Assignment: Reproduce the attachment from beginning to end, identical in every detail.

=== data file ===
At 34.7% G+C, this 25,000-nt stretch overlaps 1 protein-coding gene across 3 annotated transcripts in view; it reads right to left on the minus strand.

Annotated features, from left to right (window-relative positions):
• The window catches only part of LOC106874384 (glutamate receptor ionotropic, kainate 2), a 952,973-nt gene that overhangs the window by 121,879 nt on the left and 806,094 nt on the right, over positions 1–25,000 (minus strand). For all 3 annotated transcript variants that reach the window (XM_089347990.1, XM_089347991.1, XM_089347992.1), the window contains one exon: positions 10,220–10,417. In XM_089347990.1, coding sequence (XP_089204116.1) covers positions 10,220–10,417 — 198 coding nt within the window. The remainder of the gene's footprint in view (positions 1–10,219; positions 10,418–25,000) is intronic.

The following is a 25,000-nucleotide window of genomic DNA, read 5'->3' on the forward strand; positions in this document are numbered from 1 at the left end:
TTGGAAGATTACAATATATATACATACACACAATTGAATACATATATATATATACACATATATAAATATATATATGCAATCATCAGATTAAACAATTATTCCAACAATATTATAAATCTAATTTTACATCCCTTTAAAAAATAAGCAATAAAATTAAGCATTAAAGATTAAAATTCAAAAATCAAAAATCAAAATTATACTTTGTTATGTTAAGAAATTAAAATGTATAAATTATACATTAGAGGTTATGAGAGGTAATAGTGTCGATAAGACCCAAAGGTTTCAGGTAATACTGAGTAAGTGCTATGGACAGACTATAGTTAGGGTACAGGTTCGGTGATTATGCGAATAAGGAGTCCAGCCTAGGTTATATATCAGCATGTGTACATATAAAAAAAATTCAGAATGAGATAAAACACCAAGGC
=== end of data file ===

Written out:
At 34.7% G+C, this 25,000-nt stretch overlaps 1 protein-coding gene across 3 annotated transcripts in view; it reads right to left on the minus strand.

Annotated features, from left to right (window-relative positions):
• The window catches only part of LOC106874384 (glutamate receptor ionotropic, kainate 2), a 952,973-nt gene that overhangs the window by 121,879 nt on the left and 806,094 nt on the right, over positions 1–25,000 (minus strand). For all 3 annotated transcript variants that reach the window (XM_089347990.1, XM_089347991.1, XM_089347992.1), the window contains one exon: positions 10,220–10,417. In XM_089347990.1, coding sequence (XP_089204116.1) covers positions 10,220–10,417 — 198 coding nt within the window. The remainder of the gene's footprint in view (positions 1–10,219; positions 10,418–25,000) is intronic.

The following is a 25,000-nucleotide window of genomic DNA, read 5'->3' on the forward strand; positions in this document are numbered from 1 at the left end:
TTGGAAGATTACAATATATATACATACACACAATTGAATACATATATATATATACACATATATAAATATATATATGCAATCATCAGATTAAACAATTATTCCAACAATATTATAAATCTAATTTTACATCCCTTTAAAAAATAAGCAATAAAATTAAGCATTAAAGATTAAAATTCAAAAATCAAAAATCAAAATTATACTTTGTTATGTTAAGAAATTAAAATGTATAAATTATACATTAGAGGTTATGAGAGGTAATAGTGTCGATAAGACCCAAAGGTTTCAGGTAATACTGAGTAAGTGCTATGGACAGACTATAGTTAGGGTACAGGTTCGGTGATTATGCGAATAAGGAGTCCAGCCTAGGTTATATATCAGCATGTGTACATATAAAAAAAATTCAGAATGAGATAAAACACCAAGGC